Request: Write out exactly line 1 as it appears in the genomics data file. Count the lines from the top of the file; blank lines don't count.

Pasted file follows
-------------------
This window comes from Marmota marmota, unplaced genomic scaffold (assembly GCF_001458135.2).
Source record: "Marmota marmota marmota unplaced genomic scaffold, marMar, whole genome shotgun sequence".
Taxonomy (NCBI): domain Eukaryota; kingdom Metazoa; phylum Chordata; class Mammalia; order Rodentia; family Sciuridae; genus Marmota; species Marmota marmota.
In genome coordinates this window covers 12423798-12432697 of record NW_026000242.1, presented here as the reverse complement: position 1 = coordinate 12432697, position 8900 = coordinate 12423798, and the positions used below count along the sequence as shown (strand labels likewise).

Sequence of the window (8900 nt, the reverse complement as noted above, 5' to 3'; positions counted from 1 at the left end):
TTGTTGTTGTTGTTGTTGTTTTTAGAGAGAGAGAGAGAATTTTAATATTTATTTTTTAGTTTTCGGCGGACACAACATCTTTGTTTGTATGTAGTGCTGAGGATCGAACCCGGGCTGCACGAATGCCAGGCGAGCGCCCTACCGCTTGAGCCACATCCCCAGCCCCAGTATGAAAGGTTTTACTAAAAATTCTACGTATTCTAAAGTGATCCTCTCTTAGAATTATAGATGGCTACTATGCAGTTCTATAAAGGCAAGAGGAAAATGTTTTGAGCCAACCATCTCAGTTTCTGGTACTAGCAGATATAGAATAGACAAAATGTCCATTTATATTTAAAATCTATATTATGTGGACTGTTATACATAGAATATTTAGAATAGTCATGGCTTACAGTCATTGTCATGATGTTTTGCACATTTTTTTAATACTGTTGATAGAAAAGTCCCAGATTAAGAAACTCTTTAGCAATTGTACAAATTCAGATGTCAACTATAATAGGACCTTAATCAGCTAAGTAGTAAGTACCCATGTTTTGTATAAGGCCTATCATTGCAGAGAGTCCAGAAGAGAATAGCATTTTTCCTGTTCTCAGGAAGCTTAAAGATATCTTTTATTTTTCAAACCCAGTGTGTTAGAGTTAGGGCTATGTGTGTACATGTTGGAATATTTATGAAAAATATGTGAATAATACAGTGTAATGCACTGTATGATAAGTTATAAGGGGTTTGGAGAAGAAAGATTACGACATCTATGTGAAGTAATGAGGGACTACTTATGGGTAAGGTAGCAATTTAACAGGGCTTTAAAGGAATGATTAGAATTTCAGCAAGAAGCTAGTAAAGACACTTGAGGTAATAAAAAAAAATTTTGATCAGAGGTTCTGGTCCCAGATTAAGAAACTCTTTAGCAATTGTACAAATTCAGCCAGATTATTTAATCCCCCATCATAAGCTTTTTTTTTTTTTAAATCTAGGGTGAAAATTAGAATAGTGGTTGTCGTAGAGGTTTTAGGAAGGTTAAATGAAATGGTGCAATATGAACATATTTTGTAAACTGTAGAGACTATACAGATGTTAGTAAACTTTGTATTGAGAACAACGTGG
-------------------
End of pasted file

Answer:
This window comes from Marmota marmota, unplaced genomic scaffold (assembly GCF_001458135.2).